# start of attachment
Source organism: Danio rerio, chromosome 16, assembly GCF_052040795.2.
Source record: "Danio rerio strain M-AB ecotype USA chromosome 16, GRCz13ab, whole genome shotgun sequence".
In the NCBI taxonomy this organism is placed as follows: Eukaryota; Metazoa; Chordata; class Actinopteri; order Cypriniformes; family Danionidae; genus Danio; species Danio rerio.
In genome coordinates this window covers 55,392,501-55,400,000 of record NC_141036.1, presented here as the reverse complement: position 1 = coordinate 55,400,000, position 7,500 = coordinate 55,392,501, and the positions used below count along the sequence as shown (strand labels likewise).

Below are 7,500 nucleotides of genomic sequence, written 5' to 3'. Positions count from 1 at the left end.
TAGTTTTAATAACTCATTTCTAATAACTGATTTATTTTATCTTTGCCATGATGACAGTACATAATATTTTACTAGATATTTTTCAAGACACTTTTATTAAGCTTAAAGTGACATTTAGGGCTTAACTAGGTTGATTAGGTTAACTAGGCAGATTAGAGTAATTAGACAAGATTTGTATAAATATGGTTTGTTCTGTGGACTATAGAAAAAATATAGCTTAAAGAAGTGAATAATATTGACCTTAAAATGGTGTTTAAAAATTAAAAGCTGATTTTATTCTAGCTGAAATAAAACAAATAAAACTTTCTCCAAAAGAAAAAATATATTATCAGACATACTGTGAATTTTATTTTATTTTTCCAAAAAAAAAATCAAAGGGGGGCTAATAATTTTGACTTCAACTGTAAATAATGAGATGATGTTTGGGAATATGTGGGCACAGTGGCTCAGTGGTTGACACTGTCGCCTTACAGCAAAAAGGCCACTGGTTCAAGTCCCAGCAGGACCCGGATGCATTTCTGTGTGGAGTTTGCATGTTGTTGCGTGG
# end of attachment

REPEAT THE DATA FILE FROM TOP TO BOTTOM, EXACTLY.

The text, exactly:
Source organism: Danio rerio, chromosome 16, assembly GCF_052040795.2.
Source record: "Danio rerio strain M-AB ecotype USA chromosome 16, GRCz13ab, whole genome shotgun sequence".
In the NCBI taxonomy this organism is placed as follows: Eukaryota; Metazoa; Chordata; class Actinopteri; order Cypriniformes; family Danionidae; genus Danio; species Danio rerio.
In genome coordinates this window covers 55,392,501-55,400,000 of record NC_141036.1, presented here as the reverse complement: position 1 = coordinate 55,400,000, position 7,500 = coordinate 55,392,501, and the positions used below count along the sequence as shown (strand labels likewise).

Below are 7,500 nucleotides of genomic sequence, written 5' to 3'. Positions count from 1 at the left end.
TAGTTTTAATAACTCATTTCTAATAACTGATTTATTTTATCTTTGCCATGATGACAGTACATAATATTTTACTAGATATTTTTCAAGACACTTTTATTAAGCTTAAAGTGACATTTAGGGCTTAACTAGGTTGATTAGGTTAACTAGGCAGATTAGAGTAATTAGACAAGATTTGTATAAATATGGTTTGTTCTGTGGACTATAGAAAAAATATAGCTTAAAGAAGTGAATAATATTGACCTTAAAATGGTGTTTAAAAATTAAAAGCTGATTTTATTCTAGCTGAAATAAAACAAATAAAACTTTCTCCAAAAGAAAAAATATATTATCAGACATACTGTGAATTTTATTTTATTTTTCCAAAAAAAAAATCAAAGGGGGGCTAATAATTTTGACTTCAACTGTAAATAATGAGATGATGTTTGGGAATATGTGGGCACAGTGGCTCAGTGGTTGACACTGTCGCCTTACAGCAAAAAGGCCACTGGTTCAAGTCCCAGCAGGACCCGGATGCATTTCTGTGTGGAGTTTGCATGTTGTTGCGTGG